The massive, Byzantine-era walls of Constantinople might be 1500 years old, but they have withstood the test of time remarkably well.

The next day, despite the unpleasant weather, proved more succesful although I did have a moment of panic when I got dumped on a motorway on-ramp in the middle of a snowstorm by a well-meaning driver. But I made it to Xanthi in the end and booked myself a night bus to Istanbul. I was even able to find a friendly group of local Xanthites (Xanthians?) to spend the evening with before my departure, which helped me forget the privations of my previous days. It is these unplanned and unexpected encounters that really make travelling special.

So I finally made it to Istanbul. Fabled capital of Romans, Byzantines and Ottomans; terminus of the Orient Express; and home to more doner kebab joints than anywhere else in the world. I could talk at length about the Hagia Sophia, the Blue Mosque and Topkapi Palace, but that has been done before and I have little to add; other than that they made a significant dent in my finances, not least because they don't offer any student reductions to their substantial entry fees, not even for fake ID cards.

I'm particularly fascinated by Byzantine history despite not knowing much about it. Or perhaps because of that. In the UK our history starts with Ancient Romans coming over around the year 0 AD, leaving some 400 years later when Rome fell, then in 800 some Vikings come along and William the Conqueror rocks up in 1066. All those blanks are generally referred to as the Dark Ages and allegedly very little of note happened because people were living in caves. Not so in Byzantium where there was no Fall and civilisation continued apace. So by the 6th century Constantinople was not only home to the grandiose Hagia Sophia, but also vast city walls and water storage cisterns that would dwarf anything built in the West for the next millenium. Seeing the remains of these constructions, which are still in pretty good shape for the most part, is awesome, in the truest sense of the word.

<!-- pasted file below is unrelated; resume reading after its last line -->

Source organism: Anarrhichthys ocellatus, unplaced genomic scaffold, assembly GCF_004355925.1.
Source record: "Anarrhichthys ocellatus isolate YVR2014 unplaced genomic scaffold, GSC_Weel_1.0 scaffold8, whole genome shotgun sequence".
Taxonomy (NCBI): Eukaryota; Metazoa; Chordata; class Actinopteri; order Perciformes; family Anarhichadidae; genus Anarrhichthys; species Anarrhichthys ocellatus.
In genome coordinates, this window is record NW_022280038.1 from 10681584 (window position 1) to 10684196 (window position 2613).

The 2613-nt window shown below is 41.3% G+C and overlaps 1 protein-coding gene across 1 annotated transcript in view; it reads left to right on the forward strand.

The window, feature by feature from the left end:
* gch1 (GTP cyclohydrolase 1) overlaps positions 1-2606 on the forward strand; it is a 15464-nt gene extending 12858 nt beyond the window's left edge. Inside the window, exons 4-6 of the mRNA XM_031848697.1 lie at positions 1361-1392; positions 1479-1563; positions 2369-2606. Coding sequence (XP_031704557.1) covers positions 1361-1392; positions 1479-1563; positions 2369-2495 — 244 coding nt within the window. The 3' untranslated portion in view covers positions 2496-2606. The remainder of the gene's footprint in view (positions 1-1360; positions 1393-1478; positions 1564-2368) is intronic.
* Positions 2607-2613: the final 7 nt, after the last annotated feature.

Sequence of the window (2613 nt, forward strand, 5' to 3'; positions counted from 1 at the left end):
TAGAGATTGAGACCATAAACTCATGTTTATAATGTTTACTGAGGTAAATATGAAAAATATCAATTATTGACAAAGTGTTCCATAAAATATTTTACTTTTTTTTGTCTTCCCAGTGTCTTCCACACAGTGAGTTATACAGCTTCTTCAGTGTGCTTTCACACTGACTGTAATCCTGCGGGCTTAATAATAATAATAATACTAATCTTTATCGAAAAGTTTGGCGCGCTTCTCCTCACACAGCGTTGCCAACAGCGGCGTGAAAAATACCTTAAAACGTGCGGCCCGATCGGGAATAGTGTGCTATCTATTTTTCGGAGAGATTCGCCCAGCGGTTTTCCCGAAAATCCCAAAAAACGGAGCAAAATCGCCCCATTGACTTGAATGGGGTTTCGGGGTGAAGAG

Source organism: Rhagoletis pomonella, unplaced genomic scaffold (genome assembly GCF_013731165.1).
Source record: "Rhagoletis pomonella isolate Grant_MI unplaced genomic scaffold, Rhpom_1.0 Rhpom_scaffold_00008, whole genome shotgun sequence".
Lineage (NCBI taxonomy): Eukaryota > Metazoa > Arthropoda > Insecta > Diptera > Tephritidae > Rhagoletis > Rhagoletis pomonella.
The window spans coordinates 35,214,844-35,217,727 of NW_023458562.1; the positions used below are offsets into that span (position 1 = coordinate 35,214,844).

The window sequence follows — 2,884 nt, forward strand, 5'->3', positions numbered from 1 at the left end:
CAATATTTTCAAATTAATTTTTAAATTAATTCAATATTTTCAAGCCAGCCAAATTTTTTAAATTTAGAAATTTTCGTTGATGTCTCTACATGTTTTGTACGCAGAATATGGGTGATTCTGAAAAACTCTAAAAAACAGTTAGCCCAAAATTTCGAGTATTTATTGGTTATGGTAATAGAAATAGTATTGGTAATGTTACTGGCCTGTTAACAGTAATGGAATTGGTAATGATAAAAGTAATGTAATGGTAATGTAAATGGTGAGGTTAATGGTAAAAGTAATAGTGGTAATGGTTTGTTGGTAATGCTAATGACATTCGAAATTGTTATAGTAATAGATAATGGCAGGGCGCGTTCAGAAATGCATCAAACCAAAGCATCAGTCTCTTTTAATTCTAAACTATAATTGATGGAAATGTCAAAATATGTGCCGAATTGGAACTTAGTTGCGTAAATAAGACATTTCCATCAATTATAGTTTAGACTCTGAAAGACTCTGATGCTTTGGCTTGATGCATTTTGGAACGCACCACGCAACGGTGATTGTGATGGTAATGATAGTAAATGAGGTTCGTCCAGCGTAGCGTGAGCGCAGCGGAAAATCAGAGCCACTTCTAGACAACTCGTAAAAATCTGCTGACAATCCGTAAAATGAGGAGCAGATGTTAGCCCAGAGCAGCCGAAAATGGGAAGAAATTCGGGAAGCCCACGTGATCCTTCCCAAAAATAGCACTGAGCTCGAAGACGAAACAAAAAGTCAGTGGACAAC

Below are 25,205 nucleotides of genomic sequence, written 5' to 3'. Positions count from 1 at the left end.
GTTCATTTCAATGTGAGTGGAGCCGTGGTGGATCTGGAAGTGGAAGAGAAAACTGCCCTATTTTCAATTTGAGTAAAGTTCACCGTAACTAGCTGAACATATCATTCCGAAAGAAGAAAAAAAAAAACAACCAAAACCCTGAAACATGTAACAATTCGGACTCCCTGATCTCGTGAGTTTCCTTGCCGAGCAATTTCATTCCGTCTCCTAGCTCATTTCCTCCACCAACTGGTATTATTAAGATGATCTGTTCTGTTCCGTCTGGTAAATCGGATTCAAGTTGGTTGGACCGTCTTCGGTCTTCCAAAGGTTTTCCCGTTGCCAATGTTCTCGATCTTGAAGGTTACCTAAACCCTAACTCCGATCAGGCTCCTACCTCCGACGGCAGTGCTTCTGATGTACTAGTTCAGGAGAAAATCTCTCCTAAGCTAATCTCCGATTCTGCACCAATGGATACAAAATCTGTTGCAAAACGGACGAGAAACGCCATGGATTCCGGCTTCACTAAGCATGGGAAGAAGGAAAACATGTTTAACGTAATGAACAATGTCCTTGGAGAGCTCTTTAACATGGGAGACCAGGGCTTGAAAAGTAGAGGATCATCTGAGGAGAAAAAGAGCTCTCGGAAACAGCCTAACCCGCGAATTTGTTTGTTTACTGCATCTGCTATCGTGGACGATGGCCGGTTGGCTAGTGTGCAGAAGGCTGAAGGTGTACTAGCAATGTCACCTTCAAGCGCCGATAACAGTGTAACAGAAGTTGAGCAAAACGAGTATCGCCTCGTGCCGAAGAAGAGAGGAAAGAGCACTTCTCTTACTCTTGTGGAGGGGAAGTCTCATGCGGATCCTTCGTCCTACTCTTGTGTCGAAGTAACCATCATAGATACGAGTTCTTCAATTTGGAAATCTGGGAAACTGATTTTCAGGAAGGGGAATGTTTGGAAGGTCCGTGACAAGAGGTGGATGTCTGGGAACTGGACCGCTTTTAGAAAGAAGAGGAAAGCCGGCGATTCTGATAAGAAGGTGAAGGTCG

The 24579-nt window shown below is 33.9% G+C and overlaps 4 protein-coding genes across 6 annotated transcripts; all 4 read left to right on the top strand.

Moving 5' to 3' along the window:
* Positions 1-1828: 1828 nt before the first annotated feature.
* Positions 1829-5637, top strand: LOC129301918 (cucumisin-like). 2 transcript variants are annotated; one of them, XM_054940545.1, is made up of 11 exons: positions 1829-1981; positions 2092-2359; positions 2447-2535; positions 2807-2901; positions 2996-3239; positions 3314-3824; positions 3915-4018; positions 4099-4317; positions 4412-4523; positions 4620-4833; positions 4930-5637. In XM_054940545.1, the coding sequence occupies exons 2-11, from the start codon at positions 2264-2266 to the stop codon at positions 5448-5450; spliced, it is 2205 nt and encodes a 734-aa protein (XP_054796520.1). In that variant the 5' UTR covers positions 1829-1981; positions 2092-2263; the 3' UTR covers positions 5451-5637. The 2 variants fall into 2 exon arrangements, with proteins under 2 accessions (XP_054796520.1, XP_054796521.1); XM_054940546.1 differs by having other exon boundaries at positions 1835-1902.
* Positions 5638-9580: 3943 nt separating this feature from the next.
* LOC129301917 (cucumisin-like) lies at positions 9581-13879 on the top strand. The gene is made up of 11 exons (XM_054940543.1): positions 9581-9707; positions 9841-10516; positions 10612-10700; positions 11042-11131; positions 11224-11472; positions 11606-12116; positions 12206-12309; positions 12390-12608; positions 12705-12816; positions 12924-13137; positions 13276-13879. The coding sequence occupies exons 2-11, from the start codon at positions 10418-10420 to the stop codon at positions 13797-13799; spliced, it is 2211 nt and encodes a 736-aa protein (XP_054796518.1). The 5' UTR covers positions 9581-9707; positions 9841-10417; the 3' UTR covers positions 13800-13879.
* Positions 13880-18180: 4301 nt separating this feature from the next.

Ambling through the streets of old Fener.

The city is one of the great world metropolises (metropoli?) and its attractions are world class, but I was just as fascinated, and certainly financially better off, wandering the back streets of the rough, old districts of Fener and Balat in Europe and Üsküdar and Kadıköy in Anatolia. The former especially, as it was once home to a large Christian minority (mainly Greek, but also Armenian). It may be a poorer and slightly run-down area now, but its houses tell of a more prosperous past beneath the current coat of grime. And every now and again you might come across a house that still has some Greek or Armenian epigraphs, signs of happier, more cosmopolitan days that haven't yet been erased to make way for monolithic nationalism. Not that there isn't some cosmopolitan character left. Istanbul is home to the Ecumenical Patriarch, the highest ranking person in the Orthodox church, and when I popped into his church there was a service going on for the local Greek population who had turned up in their Sunday best. And even within the Turkish population there are distinct differences between the affluent, secular suburbs that are indistinguishable from other European cities, and the poorer ones where houses are often neglected and headscarves are the norm (I even saw a few chador-clad women). This division between secular and religious, educated and not, rich and poor, west and east is at the heart of public debate and opinion in Turkey and is very polarising. I, however, use it to my advantage by shifting my origins depending on whom I'm talking to: for the secularists I'm Scottish (or Czech) and for the religious I'm Iranian, which invariably draws the response: "Ahmadinejad good!" (Unfortunately not a result that fills me with any joy, but that's for another post.)